Patients with coronary artery disease adopted an accepting, progressive life course or a non-accepting, regressive life course
QUESTION: How do patients with coronary artery disease (CAD) experience their life course in the year after surgery?
10 women and 9 men who had severe CAD and had been treated with either coronary artery bypass grafting or percutaneous transluminal coronary angioplasty.
Individual interviews of 90–120 minutes were conducted 1 year after treatment and addressed the course of treatment and patients' everyday experiences. Analysis proceeded according to Giorgi's method.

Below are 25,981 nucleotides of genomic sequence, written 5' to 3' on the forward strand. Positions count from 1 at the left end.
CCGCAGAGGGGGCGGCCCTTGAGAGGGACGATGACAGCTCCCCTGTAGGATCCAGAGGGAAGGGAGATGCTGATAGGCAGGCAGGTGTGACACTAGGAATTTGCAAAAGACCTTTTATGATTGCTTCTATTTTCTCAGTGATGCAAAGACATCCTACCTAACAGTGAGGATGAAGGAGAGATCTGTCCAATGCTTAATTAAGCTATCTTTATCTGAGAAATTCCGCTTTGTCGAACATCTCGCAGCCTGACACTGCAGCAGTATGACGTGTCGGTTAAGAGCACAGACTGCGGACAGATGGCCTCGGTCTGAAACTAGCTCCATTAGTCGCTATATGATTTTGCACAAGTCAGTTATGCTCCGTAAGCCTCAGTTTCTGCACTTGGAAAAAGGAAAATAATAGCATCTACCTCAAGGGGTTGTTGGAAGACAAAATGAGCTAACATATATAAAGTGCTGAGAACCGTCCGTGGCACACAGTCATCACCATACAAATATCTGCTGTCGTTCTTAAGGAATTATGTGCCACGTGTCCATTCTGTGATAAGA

2 types of general life course narratives were revealed: an accepting, progressive life course and a non-accepting, regressive life course, which differed in terms of the life situation, meaning of illness, and attitudes toward everyday life, work, family, and the future.
Patients who had an accepting, progressive life course were mostly older and living on an old age or disability pension after the onset of CAD. They were relieved to have a conclusive diagnosis of CAD, were content with the outcome of treatment, and had not had recurrent symptoms. These patients saw CAD as an …